It is just insane how much pressure there is on women these days regarding breastfeeding! I know several women who’ve been judged by family members and friends for choosing (or switching to) formula and were made to feel really guilty about it. Fact is that even though breastfeeding is a wonderful, natural thing it’s not for everyone. If for some reason you can’t breastfeed or choose not to do it there is absolutely nothing wrong with that. It’s a decision that every mother has to make for herself and people should just stop meddling.

    • Claudia
      Kiss & Make-up

      I don’t know what’s worse, being judged by complete strangers who know nothing about you or your life or your family/friends. I couldn’t agree more with your comment! xx

  • Maria Elena

    I love this post SO MUCH! Thank you for sharing your experience. I had my son in March and the nurses in the hospital tried to make me feel horrible. A little science: newborns need to feed in order to level out their bilirubin count. Otherwise, a baby can become jaundiced. Well my son wasn’t getting enough from me and they wanted to administer all sorts of tests and treatment. I told them I was just going to formula feed him and if it didn’t resolve the problem then they could go ahead. I swear they acted like I was going to give my baby poison. Sure enough, in the end his levels were normal and no tests or treatments were necessary!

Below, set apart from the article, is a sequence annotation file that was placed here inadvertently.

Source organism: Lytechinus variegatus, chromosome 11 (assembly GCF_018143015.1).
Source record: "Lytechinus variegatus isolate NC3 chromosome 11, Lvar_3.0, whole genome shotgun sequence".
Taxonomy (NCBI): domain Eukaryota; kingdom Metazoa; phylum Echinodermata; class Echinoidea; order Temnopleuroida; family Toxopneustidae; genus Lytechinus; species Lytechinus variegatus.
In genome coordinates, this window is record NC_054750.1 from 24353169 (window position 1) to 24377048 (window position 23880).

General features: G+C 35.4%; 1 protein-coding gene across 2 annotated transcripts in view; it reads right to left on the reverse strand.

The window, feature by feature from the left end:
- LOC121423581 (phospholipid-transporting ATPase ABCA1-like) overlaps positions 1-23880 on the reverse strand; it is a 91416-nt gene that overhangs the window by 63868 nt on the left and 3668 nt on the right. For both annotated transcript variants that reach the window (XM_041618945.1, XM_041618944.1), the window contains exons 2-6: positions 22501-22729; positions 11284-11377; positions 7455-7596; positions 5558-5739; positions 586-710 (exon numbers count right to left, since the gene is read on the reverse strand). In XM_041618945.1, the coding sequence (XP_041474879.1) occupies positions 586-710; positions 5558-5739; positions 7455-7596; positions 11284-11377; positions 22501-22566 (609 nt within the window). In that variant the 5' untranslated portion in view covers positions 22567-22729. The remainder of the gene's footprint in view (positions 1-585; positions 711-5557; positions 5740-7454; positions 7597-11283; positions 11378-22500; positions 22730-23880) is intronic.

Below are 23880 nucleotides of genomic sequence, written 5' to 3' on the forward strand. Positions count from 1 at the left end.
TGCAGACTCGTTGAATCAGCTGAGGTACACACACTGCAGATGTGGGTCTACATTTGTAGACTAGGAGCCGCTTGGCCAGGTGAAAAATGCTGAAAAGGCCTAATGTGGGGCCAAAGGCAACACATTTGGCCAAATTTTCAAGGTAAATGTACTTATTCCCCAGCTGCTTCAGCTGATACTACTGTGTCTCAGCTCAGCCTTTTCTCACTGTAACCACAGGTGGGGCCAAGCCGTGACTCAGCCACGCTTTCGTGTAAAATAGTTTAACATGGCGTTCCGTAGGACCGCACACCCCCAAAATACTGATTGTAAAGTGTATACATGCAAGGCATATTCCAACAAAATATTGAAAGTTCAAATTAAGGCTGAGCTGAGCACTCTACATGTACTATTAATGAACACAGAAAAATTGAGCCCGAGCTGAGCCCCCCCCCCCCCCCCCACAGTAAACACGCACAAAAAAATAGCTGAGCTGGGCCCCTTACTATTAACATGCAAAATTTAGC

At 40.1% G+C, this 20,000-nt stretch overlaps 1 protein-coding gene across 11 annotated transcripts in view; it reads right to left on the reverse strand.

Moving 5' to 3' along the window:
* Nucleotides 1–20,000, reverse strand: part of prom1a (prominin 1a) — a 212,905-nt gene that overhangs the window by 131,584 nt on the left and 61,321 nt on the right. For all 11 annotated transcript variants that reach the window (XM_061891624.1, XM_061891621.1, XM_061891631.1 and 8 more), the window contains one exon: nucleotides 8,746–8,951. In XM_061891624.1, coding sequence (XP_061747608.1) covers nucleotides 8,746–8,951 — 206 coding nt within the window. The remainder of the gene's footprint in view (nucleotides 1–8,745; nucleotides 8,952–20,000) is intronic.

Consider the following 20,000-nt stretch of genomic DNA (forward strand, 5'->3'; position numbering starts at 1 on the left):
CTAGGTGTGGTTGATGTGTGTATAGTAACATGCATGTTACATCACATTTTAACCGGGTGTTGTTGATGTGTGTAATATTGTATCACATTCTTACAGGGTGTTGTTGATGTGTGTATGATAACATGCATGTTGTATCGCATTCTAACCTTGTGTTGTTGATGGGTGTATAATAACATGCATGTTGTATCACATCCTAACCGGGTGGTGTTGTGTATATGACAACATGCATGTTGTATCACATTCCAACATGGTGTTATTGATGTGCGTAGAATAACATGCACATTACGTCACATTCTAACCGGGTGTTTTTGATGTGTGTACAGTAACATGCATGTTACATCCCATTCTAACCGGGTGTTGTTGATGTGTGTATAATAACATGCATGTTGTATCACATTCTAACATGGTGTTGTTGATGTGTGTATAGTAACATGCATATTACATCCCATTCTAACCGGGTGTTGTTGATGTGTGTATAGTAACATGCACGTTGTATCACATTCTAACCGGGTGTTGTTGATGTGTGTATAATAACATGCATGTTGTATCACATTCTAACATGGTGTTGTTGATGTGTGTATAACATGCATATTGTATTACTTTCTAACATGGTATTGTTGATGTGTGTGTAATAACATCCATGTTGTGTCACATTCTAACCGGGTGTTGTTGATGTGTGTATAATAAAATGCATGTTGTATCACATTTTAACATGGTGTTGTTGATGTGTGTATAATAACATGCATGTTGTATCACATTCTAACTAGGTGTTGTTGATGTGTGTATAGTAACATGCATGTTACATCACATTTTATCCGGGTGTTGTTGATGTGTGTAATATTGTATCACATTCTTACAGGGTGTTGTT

• Claudia
      Maria Elena

      I know they are only doing their jobs and they are told to push breastfeeding but it’s so wrong and uncalled for when they pressure the mum or make her feel guilty, they are our children and we should be allowed to do what we want without them making us out to be something terrible. It’s especially worse when they have literally given birth a few hours ago, everything is so scary and overwhelming, them being judgemental is the last thing we need! one bottle feed certainly doesn’t mean they will never breastfeed again.

      Good for you for standing your ground!!! Imagine the stress and worry on both you and your newborn if he had gone through all those tests if a tiny bit of formula was the solution?! So glad to hear he was well afterwards and I hope you are both doing well 🙂 xx